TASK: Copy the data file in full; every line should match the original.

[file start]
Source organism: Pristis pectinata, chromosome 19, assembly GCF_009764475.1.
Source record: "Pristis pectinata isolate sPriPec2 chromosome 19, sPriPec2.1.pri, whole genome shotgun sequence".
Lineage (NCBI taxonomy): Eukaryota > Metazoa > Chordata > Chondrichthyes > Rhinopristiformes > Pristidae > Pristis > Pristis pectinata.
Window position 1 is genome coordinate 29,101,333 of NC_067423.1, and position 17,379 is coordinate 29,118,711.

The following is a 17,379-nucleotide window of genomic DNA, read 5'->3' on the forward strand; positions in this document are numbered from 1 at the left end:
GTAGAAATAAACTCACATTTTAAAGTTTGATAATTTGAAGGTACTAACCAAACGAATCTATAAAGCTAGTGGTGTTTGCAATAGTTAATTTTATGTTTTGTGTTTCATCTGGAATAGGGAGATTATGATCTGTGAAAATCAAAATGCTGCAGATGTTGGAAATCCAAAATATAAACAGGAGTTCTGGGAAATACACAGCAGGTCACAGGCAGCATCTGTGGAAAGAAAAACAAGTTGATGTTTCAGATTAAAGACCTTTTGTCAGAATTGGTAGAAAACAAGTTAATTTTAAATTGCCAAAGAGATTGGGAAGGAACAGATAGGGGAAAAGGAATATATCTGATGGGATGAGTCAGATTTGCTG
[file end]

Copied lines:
Source organism: Pristis pectinata, chromosome 19, assembly GCF_009764475.1.
Source record: "Pristis pectinata isolate sPriPec2 chromosome 19, sPriPec2.1.pri, whole genome shotgun sequence".
Lineage (NCBI taxonomy): Eukaryota > Metazoa > Chordata > Chondrichthyes > Rhinopristiformes > Pristidae > Pristis > Pristis pectinata.
Window position 1 is genome coordinate 29,101,333 of NC_067423.1, and position 17,379 is coordinate 29,118,711.

The following is a 17,379-nucleotide window of genomic DNA, read 5'->3' on the forward strand; positions in this document are numbered from 1 at the left end:
GTAGAAATAAACTCACATTTTAAAGTTTGATAATTTGAAGGTACTAACCAAACGAATCTATAAAGCTAGTGGTGTTTGCAATAGTTAATTTTATGTTTTGTGTTTCATCTGGAATAGGGAGATTATGATCTGTGAAAATCAAAATGCTGCAGATGTTGGAAATCCAAAATATAAACAGGAGTTCTGGGAAATACACAGCAGGTCACAGGCAGCATCTGTGGAAAGAAAAACAAGTTGATGTTTCAGATTAAAGACCTTTTGTCAGAATTGGTAGAAAACAAGTTAATTTTAAATTGCCAAAGAGATTGGGAAGGAACAGATAGGGGAAAAGGAATATATCTGATGGGATGAGTCAGATTTGCTG